Hanson & Payne is known as one of the top bankruptcy firms in the Milwaukee area, but we also represent clients in real estate transactions. Where these two very different areas of law overlap is where our experienced team members shine.
Our firm gets a lot of questions about bankruptcy and real estate because we do work in both areas, so we put together this list of three things to know about bankruptcy and real estate.
1. The Homestead Exemption Can Keep a Roof Over a Filer’s Head
Under both Wisconsin law and federal law, bankruptcy filers can choose to keep certain pieces of property they own or have a mortgage on. The property that a filer is able to protect from creditors is known as exempt property.
The current federal exemption amount is $27,900. Spouses who co-own their home can double this amount and claim a $55,800 homestead exemption. These dollar amounts were just increased in April, and will be adjusted again in April 2025.
If a filer chooses to use the exemptions contained in Wisconsin law instead of federal law, the homestead exemption amount is $75,000 for an individual or $150,000 for a married couple.
Looking at an example is helpful for understanding how this works. Suppose a couple filing for Chapter 7 bankruptcy has a house that is worth $350,000, but has a mortgage balance of $225,000. The filers’ equity in the home is $350,000 – $225,000 = $125,000. If the bankruptcy trustee sold the home, he or she could expect to get $125,000 from the sale, which could then be distributed to creditors. In order to prevent the trustee from selling the home, the filers can rely on Wisconsin’s $150,000 homestead exemption to block the sale and stay in the house since the exemption amount is greater than the couple’s equity in the home.
If the couple’s equity in the home was greater than the homestead exemption amount, the trustee could sell the home and distribute the proceeds of the sale to the couple’s creditors.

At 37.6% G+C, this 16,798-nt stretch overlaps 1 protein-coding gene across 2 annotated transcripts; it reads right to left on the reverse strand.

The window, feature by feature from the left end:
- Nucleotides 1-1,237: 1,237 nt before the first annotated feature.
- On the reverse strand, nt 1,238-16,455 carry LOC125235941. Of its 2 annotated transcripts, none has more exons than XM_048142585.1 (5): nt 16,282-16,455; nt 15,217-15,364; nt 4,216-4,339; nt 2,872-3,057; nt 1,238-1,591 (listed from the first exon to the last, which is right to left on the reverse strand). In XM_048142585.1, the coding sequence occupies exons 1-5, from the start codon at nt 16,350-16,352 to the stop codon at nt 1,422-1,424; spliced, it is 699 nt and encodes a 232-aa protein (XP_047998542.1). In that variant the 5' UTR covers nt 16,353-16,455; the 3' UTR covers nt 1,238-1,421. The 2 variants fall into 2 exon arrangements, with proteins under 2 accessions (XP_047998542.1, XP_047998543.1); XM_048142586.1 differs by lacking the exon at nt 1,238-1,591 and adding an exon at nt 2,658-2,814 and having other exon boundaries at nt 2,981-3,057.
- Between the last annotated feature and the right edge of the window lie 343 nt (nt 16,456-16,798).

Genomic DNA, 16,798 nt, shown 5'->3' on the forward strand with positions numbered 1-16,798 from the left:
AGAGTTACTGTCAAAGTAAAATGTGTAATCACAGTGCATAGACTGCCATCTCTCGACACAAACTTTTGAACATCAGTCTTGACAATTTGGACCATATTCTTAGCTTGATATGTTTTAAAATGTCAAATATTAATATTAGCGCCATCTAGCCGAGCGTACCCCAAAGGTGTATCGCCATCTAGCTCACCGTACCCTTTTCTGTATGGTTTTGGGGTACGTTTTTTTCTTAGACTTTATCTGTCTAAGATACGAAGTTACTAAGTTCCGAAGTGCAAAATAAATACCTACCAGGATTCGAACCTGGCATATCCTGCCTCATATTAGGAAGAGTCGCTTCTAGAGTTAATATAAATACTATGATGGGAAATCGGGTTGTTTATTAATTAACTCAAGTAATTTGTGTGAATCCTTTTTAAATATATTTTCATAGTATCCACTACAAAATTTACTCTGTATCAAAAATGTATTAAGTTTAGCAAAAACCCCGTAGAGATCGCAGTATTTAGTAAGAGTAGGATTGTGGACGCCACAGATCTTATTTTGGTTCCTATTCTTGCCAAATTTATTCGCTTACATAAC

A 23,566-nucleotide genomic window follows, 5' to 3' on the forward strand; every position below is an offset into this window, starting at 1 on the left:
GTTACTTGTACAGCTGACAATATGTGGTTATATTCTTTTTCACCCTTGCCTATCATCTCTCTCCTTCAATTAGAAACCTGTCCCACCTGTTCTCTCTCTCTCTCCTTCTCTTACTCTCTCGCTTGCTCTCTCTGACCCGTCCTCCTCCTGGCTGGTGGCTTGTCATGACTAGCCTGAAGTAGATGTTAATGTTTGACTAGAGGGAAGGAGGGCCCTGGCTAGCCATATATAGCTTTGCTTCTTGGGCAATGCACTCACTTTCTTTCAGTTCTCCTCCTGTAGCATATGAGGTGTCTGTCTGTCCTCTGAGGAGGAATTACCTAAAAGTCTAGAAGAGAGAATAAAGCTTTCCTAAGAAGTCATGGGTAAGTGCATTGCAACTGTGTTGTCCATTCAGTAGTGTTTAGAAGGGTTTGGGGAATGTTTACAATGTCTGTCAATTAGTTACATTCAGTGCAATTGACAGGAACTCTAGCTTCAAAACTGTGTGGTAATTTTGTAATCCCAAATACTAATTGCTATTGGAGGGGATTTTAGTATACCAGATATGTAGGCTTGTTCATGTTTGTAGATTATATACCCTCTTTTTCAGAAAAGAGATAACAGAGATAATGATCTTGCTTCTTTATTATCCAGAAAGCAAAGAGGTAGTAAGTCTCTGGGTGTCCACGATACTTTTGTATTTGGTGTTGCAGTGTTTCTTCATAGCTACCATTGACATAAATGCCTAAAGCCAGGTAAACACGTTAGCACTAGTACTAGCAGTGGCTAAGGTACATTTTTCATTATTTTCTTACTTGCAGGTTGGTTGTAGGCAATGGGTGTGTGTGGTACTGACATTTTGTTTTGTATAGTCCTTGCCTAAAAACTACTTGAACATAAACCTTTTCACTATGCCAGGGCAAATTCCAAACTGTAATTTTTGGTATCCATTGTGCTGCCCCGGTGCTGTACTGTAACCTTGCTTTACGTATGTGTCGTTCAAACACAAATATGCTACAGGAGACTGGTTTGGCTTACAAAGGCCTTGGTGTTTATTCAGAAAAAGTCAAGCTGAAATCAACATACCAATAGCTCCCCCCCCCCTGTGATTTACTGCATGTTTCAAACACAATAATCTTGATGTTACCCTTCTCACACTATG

Wisconsin is one of a handful of states where filers can choose whether to go with the federal exemptions or state exemptions. It might seem like going with the Wisconsin exemptions is a no-brainer since the homestead exemption is much larger, but filers need to look at the full picture when making this decision. It might work better overall for a family to use federal exemptions if there are other assets they want to exempt, or they have a lot of equity in the home. Hanson & Payne clients can rely on our team to advise them when making this important decision.
2. What Happens to Investment Property & Rentals During a Bankruptcy?
There are a lot of people in the Milwaukee area who own rental properties or other investment properties that they intend to rely on for income when they retire. Should this sort of property owner need to file for bankruptcy, he or she will likely be forced to sell these properties and use the proceeds to pay off creditors.
The homestead exemption can only be used for the primary residence. And exemptions that cover investments and retirement plans do not cover real estate investments.
3. Buying Property Out of Bankruptcy is Growing in Popularity
Real estate buyers who are looking for a deal are often drawn to bankruptcy proceedings because it is sometimes possible to buy properties out of bankruptcy for a price that is below market value.
The key factor to consider in these transactions is whether a clear title will transfer at the time of the sale. Buyers should work with an experienced attorney to make sure they are not buying a property that comes with liens that must be paid or other parties who have a claim against it.
A Milwaukee Area Attorney You Can Trust
These three tidbits are just the tip of the iceberg. If you have questions about bankruptcy, or need an attorney to assist you with a real estate transaction in the Milwaukee area, we hope you will reach out and schedule a meeting with our team.